DOT 4 is one of several designations of brake fluid denoting a particular mixture of chemicals imparting specified ranges of boiling point.
All brake fluids must meet federal standard #116. Under this standard there are three Department of Transportation (DOT) minimal specifications for brake fluid. They are DOT 3, DOT 4, and DOT 5.1.
DOT 4, like DOT 3 and DOT 5.1, is a polyethylene glycol based fluid (contrasted with DOT 5 which is silicone based). Fluids such as DOT 4 are hygroscopic and will absorb water from the atmosphere. This degrades the performance of the fluid by drastically reducing its boiling point. In a passenger car this is not much of an issue, but can be of serious concerns in racecars or motorcycles.
MINIMAL boiling points for these specifications are as follows:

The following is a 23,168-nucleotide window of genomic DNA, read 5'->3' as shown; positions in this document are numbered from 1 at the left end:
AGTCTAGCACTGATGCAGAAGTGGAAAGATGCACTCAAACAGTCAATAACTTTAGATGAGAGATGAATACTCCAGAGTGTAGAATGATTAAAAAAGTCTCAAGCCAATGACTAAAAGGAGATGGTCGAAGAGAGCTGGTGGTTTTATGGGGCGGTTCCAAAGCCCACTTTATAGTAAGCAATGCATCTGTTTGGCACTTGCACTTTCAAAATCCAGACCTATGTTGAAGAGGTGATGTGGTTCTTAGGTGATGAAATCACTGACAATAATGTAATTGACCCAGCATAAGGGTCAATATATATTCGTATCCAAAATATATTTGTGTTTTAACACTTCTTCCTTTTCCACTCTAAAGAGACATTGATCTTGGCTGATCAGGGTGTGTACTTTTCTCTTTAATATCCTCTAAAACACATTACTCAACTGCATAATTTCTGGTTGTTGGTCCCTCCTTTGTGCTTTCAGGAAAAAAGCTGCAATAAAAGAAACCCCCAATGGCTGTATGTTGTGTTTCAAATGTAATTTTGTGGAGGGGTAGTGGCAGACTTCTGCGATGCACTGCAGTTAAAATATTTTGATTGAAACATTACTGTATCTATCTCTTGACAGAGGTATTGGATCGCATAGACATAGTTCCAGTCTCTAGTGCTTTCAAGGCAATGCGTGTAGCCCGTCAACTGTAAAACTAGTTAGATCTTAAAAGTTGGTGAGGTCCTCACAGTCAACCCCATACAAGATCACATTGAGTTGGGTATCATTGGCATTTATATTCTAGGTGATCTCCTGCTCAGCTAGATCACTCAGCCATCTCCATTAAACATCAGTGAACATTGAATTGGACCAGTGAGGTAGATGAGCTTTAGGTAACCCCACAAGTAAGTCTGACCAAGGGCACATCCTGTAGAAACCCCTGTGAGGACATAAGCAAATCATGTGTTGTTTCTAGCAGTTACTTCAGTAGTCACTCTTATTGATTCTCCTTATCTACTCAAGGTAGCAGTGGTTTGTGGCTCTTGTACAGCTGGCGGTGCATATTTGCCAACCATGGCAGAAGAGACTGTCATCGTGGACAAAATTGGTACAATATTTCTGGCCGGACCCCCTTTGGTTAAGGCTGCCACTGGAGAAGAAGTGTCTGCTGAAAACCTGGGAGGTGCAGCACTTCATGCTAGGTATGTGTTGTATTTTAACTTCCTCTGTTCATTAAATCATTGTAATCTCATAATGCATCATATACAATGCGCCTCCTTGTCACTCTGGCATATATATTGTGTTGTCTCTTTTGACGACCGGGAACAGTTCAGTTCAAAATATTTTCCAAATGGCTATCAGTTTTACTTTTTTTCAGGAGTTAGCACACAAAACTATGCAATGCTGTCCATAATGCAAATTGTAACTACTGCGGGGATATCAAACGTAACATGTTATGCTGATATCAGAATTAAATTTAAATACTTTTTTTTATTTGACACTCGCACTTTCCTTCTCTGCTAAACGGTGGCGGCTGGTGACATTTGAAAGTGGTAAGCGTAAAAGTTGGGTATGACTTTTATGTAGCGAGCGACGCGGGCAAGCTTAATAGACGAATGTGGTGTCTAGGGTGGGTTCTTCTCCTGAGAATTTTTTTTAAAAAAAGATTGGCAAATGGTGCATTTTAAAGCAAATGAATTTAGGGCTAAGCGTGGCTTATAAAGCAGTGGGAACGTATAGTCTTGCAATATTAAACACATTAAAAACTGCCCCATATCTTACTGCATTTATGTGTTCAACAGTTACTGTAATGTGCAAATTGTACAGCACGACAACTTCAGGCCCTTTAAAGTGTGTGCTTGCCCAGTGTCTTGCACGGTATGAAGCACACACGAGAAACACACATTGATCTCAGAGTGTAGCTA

Boiling Point Ranges
| Dry Boiling Point|| Wet Boiling Point|
| DOT 3 || 205Â°C (401Â°F) || 140Â°C (284Â°F)|
| DOT 4 || 230Â°C (446Â°F) || 155Â°C (311Â°F)|
| DOT 5 || 260Â°C (500Â°F) || 180Â°C (356Â°F)|
| DOT 5.1 || 270Â°C (518Â°F) || 191Â°C (375Â°F)|
One particular brand of DOT 4 brake fluid lists the following ingredients on its MSDS:
|Chemical|| CAS no || Percent|
|Triethylene glycol || 000112-27-6 ||5-25|
|Tetraethylene glycol || 000112-60-7 ||5-25|
|Dibutoxy tetraglycol || 000112-98-1 ||10-50|
|Tetraethylene glycol diethyl ether || 004353-28-0 || 10-50|
|Propane, 2-methoxy-1-(2-methoxy-1-methylethoxy)- || 089399-28-0 ||10-50|